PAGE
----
Background: The use of parenteral positive inotropic agents still remains a major component of therapy for patients with advanced decompensated congestive heart failure (CHF). However, no consensus guidelines have been developed for the appropriate selection of a first-line inotropic therapy. We sought to compare the clinical outcome and economic cost of dobutamine-based and milrinone-based therapy in patients with acute exacerbation of CHF. Methods and Results: We retrospectively analyzed the outcome of 329 patients admitted to the heart failure unit with acute exacerbation of CHF. More patients were treated with dobutamine-based therapy (269/329, 81.7%) than with milrinone-based therapy (60/329, 18.3%). Both groups had similar baseline characteristics and similar hemodynamic profiles at baseline, with the exception of higher mean pulmonary arterial pressure in the milrinone group (47 mm Hg vs 42 mm Hg, P < .001). One hundred nine patients (40%) of the dobutamine group required parenteral nitroprusside for hemodynamic optimization compared with 11 patients (18%) in the milrinone group (P < .001). The use of parenteral nitroglycerin and dopamine was similar in both groups. There was no significant difference in the in-hospital mortality rate (dobutamine 7.8% vs milrinone 10%) or clinical outcome between the 2 groups. However, the average direct drug cost per patient was significantly reduced in the dobutamine group compared with the milrinone group ($45 ± $10 vs $1855 ± $350, P < .0001). Conclusion: Dobutamine-based therapy is an attractive approach for the treatment of decompensated advanced heart failure, achieving comparable clinical efficacy to milrinone with a significantly reduced economic cost.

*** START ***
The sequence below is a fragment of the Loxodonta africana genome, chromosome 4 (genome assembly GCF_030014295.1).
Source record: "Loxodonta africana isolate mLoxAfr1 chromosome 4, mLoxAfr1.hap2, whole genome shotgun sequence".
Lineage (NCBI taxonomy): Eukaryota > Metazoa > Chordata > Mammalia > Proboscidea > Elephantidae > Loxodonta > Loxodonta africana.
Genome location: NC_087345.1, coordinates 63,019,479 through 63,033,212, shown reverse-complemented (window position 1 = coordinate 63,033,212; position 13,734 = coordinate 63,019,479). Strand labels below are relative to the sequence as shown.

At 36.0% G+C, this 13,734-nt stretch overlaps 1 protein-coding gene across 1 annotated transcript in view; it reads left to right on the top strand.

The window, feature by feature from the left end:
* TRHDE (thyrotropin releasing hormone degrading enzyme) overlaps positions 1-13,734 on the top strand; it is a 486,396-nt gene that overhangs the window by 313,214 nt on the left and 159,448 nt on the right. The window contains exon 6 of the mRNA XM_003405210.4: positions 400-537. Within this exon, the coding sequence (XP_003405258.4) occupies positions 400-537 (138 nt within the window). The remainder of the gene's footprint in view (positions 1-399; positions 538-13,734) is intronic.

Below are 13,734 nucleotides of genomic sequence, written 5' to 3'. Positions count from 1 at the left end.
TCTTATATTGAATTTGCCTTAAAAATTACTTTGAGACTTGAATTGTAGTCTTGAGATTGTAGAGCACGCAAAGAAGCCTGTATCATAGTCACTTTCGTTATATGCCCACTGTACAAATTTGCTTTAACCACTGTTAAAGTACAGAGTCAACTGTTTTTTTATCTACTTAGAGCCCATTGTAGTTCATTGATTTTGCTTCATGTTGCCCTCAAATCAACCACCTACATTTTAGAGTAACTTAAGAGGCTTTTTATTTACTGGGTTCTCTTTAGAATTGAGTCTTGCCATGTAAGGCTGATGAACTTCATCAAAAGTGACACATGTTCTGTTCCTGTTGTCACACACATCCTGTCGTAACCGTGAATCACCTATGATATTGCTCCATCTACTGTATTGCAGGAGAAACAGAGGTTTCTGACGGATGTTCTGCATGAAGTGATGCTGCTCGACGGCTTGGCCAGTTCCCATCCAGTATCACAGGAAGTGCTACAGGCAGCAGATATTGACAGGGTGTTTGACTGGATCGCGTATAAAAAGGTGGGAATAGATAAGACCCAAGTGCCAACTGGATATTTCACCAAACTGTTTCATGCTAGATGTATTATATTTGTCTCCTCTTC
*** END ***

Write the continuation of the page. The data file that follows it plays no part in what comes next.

ASJC Scopus subject areas
- Cardiology and Cardiovascular Medicine